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Research Article  |   November 1997
Development of a Post-Offer Screening Tool for Patient Support Services
Author Affiliations
  • KryStal Laflin, PT, is Service Coordinator, Fletcher Allen Health Care, 74 Hegeman Avenue, Colchester, Vermont 05446
  • Diane Aja, MS, OTR, is Care Site Leader, Fletcher Allen Health Care, Colchester, Vermont
  • Nanci Banasiak, MBA, OTR, CHT, is Associate Professor, Occupational Therapy Assistant Program, Champlain College, Burlington, Vermont
Article Information
Health and Wellness / Practice
Research Article   |   November 1997
Development of a Post-Offer Screening Tool for Patient Support Services
American Journal of Occupational Therapy, November/December 1997, Vol. 51, 834-843. doi:10.5014/ajot.51.10.834
American Journal of Occupational Therapy, November/December 1997, Vol. 51, 834-843. doi:10.5014/ajot.51.10.834
Abstract

Objectives. The purpose of our project was to develop a post-offer screening tool that demonstrates interrater reliability, predictive validity, and face validity and that accurately represents the physical demands of the patient support services (lifting team) job at our health care facility.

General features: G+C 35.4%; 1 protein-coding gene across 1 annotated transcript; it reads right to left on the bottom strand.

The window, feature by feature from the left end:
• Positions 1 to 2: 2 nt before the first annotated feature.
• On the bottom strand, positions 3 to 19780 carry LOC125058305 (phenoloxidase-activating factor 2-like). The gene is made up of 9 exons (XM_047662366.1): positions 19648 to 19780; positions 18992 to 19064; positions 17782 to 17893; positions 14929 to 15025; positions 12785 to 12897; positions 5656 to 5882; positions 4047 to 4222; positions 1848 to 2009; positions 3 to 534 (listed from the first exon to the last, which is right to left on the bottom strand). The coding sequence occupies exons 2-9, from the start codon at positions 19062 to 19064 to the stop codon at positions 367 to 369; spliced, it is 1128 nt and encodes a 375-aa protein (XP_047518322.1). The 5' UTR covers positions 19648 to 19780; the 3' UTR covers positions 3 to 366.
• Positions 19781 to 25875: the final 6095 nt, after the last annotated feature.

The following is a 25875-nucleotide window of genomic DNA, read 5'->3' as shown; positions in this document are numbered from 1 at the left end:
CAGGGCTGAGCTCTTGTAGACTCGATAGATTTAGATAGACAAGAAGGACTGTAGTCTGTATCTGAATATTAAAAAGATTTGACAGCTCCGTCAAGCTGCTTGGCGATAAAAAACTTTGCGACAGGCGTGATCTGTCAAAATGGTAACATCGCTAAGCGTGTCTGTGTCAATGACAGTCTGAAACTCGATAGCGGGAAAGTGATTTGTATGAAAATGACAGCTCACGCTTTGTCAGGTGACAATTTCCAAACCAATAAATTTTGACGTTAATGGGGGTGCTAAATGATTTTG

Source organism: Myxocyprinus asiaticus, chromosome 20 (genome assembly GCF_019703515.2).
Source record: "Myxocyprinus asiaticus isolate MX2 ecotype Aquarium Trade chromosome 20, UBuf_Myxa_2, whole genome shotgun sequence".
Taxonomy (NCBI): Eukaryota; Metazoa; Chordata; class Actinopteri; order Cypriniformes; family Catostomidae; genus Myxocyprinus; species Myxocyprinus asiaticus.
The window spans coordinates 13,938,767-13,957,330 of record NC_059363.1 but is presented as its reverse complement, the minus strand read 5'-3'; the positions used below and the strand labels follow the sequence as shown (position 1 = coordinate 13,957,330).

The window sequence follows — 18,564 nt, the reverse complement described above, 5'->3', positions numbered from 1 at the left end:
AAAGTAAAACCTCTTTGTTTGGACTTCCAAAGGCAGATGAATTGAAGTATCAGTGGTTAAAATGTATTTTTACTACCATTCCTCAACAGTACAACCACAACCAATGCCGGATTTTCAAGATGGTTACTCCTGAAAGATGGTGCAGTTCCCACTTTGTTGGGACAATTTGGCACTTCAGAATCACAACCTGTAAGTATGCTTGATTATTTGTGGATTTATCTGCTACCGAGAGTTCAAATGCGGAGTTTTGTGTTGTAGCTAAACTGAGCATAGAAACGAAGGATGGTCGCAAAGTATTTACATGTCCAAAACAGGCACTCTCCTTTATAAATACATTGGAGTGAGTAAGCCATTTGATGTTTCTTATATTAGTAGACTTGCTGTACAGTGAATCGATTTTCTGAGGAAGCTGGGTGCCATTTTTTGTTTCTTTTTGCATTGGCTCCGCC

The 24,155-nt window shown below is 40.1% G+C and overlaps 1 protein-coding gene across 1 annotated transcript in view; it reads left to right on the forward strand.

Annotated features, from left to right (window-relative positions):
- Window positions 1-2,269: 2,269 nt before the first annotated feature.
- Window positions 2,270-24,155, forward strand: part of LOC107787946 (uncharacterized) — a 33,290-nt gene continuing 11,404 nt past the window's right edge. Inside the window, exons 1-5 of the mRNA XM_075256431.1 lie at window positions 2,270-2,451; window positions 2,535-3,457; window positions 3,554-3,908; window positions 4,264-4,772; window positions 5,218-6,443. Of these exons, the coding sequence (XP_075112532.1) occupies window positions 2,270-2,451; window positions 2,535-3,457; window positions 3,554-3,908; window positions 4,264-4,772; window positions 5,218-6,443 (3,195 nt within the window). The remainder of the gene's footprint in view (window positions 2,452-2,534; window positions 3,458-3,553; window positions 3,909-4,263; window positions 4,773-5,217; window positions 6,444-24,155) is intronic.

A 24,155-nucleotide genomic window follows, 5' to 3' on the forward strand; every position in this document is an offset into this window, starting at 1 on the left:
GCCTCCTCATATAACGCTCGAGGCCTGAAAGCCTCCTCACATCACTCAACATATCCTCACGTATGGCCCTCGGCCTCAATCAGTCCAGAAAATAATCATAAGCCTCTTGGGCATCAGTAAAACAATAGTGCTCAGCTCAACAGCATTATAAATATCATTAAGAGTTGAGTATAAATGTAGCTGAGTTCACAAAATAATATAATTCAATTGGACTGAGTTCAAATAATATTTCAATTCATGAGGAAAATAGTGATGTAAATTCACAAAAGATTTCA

Methods. The screening tool, which consists of 11 static and dynamic tasks, was developed, using the 13 incumbent staff members of the patient support services department, to determine whether the criteria established for each task matched the physical abilities of at least 80% of the total group tested. Test-retest design was used for this study. Intraclass correlation coefficients and the Kappa statistic were used to calculate interrater reliability. Face validity was determined through the Job Similarity Questionnaire completed by all subjects.

Results. Subjects did not meet criteria established for the static knee pull and the knuckle-to-elbow lift tasks, resulting in modification of these two criteria. Interrater reliability ranged from .22 for the maximum static pull wall task to .94 for the left-hand grip strength task. Face validity ranged from 53.9% to 92.4%.

Conclusion. Although face validity of the Job Similarity Questionnaire represented a wide range, we believe that the results were homogeneous enough to continue with the screening tool unchanged, except for lowering the expected outcome on two tasks. Interrater reliability was established for 75% of the tasks. The lack of variation of data for the other 25% prevented statistical analysis of those tasks but confirmed that all staff members met the physical criteria.